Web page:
Our partners are experienced insolvency practitioners who have instituted several hundred pieces of commercial litigation and have managed some of the longest and most complicated cases held in Australia. Accordingly we are experienced in the costs, benefits and risks associated with expensive and protracted legal disputes and believe that often insufficient attention is given to trying to resolve disputes in a more sensible and commercial manner.  We believe that our experience gained over many years of practice may be of benefit to corporations which have concerns and/or doubts about the costs, delays, efficacy, merits, risks and objectivity of reporting, of ongoing significant litigation in which they are involved.

We would be pleased to meet with your counsel, senior executives and/or board members to explain our proposal to conduct a confidential and privileged, strategic and independent review of significant commercial litigation in which your corporation may be involved, either as a plaintiff/applicant or defendant/respondent.  It is possible that parties to litigation will relate to some or all of the difficulties which we have encountered in many pieces of litigation. Complaints and observations received from various clients include the following:

  1. Escalating costs which bear little resemblance to previously-tabled litigation budgets.
  2. A concern that the matter is being over-serviced by an unnecessarily large legal team.
  3. A scatter-gun rather than focussed approach being taken to litigation.
  4. A less than commercial attitude being taken by lawyers towards litigation.
  5. Disillusionment with barristers who may have provided very positive initial advices on prospects only to weaken in their resolve as trial approaches, following significant legal expenditure in reliance on such advice.
  6. A perception that some legal firms have a practice of retaining barristers who rarely challenge their opinions concerning the strength of their legal arguments.
  7. Difficulty resolving litigation because of personality differences/clashes between respective solicitors and barristers.
  8. An approach by the legal team of “win at all costs” coupled with “take no prisoners”, which nearly always results in litigation budgets being significantly exceeded.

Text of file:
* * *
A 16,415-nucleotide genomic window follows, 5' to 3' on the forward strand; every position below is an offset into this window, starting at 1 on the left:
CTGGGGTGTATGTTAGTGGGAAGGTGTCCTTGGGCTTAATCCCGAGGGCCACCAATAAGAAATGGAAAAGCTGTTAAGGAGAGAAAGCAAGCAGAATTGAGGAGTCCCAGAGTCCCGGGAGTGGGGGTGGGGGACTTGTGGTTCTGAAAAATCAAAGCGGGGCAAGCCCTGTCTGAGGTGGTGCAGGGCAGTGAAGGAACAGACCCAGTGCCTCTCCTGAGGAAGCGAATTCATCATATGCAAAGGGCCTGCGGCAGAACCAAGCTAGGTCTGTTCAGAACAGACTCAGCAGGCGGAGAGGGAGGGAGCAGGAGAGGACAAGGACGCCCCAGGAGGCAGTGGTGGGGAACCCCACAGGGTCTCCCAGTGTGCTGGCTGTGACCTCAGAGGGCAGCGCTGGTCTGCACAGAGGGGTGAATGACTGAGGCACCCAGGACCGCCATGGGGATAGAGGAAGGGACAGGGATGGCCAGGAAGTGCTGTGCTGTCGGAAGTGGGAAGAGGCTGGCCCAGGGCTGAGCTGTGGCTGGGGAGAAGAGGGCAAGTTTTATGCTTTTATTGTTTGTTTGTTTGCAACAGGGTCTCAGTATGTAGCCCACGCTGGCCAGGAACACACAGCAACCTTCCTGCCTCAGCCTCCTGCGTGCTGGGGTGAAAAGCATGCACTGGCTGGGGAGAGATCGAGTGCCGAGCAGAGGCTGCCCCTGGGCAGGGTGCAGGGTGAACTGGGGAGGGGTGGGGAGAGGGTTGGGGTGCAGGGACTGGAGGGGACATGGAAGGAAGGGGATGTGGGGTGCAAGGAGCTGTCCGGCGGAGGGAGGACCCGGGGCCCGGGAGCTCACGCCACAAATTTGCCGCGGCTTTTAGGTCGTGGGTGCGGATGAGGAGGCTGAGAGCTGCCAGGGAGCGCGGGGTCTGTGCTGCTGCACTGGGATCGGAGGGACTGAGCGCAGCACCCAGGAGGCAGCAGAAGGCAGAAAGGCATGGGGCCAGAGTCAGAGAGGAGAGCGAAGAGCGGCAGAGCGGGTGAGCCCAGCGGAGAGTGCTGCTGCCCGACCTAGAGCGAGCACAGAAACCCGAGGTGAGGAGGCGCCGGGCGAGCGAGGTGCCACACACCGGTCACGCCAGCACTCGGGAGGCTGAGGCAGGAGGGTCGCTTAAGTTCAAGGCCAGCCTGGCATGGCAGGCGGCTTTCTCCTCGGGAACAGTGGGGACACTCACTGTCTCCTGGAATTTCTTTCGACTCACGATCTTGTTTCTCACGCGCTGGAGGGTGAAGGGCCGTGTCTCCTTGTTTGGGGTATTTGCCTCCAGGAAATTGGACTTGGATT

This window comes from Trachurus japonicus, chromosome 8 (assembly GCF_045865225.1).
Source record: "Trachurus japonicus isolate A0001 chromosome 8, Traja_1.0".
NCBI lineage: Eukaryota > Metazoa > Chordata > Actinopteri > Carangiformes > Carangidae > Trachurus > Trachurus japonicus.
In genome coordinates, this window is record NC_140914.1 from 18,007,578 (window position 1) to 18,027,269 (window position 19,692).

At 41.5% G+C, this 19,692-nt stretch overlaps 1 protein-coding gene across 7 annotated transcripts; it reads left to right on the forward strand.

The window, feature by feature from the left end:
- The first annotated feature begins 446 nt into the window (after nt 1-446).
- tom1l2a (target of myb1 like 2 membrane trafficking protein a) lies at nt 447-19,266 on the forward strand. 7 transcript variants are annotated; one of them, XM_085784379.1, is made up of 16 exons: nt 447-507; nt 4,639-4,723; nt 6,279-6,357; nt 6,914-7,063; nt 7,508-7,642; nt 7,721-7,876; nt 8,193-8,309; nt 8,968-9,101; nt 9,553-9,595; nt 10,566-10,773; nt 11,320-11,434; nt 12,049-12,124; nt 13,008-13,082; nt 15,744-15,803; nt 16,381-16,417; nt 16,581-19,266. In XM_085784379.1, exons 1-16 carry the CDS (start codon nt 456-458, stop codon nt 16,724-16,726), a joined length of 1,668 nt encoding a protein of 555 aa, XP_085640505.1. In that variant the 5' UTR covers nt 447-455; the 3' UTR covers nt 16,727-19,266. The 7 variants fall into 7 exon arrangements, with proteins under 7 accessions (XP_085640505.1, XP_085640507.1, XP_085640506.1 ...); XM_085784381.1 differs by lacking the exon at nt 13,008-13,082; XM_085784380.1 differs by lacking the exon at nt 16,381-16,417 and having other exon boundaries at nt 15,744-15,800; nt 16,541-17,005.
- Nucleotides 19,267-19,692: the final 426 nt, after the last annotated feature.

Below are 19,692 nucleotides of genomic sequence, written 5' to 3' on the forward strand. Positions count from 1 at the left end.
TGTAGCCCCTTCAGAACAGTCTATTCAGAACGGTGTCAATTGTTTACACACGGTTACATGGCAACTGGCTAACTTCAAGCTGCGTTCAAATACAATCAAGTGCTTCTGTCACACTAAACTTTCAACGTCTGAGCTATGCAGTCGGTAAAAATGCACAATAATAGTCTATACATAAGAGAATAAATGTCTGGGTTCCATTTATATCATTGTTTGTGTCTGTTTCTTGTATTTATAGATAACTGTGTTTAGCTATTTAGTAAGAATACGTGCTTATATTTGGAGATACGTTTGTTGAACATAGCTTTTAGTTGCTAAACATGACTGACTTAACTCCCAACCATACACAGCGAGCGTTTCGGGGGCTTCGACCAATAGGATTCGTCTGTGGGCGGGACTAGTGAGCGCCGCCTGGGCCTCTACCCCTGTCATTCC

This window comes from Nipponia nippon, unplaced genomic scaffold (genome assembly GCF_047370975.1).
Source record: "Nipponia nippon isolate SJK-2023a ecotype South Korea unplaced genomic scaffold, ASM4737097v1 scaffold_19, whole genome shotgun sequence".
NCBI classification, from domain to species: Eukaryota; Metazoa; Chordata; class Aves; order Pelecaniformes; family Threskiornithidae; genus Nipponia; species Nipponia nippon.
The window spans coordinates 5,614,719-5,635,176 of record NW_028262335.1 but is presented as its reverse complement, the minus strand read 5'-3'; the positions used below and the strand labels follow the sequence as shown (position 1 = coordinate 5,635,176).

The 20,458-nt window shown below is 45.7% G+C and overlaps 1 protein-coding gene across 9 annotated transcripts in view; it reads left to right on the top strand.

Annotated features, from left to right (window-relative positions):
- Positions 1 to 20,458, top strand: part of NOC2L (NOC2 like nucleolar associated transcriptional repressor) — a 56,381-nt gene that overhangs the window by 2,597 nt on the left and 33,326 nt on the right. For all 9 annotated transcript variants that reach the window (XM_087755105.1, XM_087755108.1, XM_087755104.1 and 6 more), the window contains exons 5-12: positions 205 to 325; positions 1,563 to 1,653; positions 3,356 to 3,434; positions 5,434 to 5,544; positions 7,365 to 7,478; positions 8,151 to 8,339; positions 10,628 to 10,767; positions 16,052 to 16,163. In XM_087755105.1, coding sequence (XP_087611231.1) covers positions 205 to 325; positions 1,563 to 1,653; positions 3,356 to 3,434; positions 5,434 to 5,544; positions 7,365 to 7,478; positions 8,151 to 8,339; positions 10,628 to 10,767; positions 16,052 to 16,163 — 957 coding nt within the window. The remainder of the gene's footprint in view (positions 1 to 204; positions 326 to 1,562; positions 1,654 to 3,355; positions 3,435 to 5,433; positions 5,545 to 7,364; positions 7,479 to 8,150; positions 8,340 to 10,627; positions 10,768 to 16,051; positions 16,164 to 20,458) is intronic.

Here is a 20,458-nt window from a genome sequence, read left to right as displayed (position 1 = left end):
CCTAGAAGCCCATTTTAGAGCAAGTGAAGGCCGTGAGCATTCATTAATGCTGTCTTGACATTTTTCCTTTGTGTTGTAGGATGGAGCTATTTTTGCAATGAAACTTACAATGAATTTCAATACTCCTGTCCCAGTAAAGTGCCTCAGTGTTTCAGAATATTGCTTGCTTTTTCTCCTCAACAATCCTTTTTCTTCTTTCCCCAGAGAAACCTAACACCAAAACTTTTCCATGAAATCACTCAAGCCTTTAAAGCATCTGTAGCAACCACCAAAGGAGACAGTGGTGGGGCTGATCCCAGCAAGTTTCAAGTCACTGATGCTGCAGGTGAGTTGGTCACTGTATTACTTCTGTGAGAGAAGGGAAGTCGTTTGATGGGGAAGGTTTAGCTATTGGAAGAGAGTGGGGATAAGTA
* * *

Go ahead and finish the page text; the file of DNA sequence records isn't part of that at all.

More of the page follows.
Our proposal:

Upon execution of undertakings of confidentiality and disclosure, and confirmation of no conflicting interests, we will expediently conduct the following and provide a related privileged report to the board and legal counsel:

Meet with key litigation personnel including solicitors, counsel and management, to quickly understand the key issues in dispute.

Determine the likely court timetable for hearing of the matter and the likely delay until final resolution.

Review pleadings and status of interlocutory proceedings. Assess whether extraneous parties and disputes are involved and whether proceedings can be further simplified/streamlined.

Determine whether marginal interlocutory disputes have been allowed to delay commencement of trial.

Review legal advices and consider whether further such advices should be obtained. In particular, is the client’s ultimate legal position, strategy and direction determined by a key issue on which a second opinion should be sought? An example may be useful here. We were asked to conduct a litigation review for a Japanese conglomerate in relation to a claim brought in the NSW Supreme Court. Senior Counsel had advised that an exclusion clause to an Industrial Special Risks policy would most likely be invoked by the underwriter to deny indemnity on an $80m claim. The client decided not to pursue this claim however we procured a second, contrary opinion with which the first Queens Counsel subsequently agreed. The litigation was recommenced and a very significant settlement was obtained. It is difficult to exaggerate the importance of this particular issue as many millions of dollars of litigation costs and/or recoveries could be at risk if a single key litigation premise is wrong.

Determine whether compliant barristers have been retained. For example, do the instructing solicitors brief widely or always within a limited circle at the bar who may become reliant on such support.

Review independent experts’ reports.

Review litigation budget, level of costs incurred to date and projected, and consider commerciality thereof in comparison, inter alia, with the amount in dispute. It is surprising how often costs can exceed the amount actually in dispute.

Determine whether Court-imposed timelines are being met and whether such discipline is being imposed by a client’s advisors on their opponents.

Ensure that an appropriate litigation reporting regime is followed.

Determine whether resources have been applied in determining the opposing party’s financial and commercial position, obviously from publicly-available sources.

Assess level and nature of settlement attempts/negotiations.

If appropriate and necessary assist in fresh attempts at commercial resolution including attendance at mediation/arbitration and/or settlement negotiations.

Assess whether consideration has been given to non-litigious resolution of the dispute.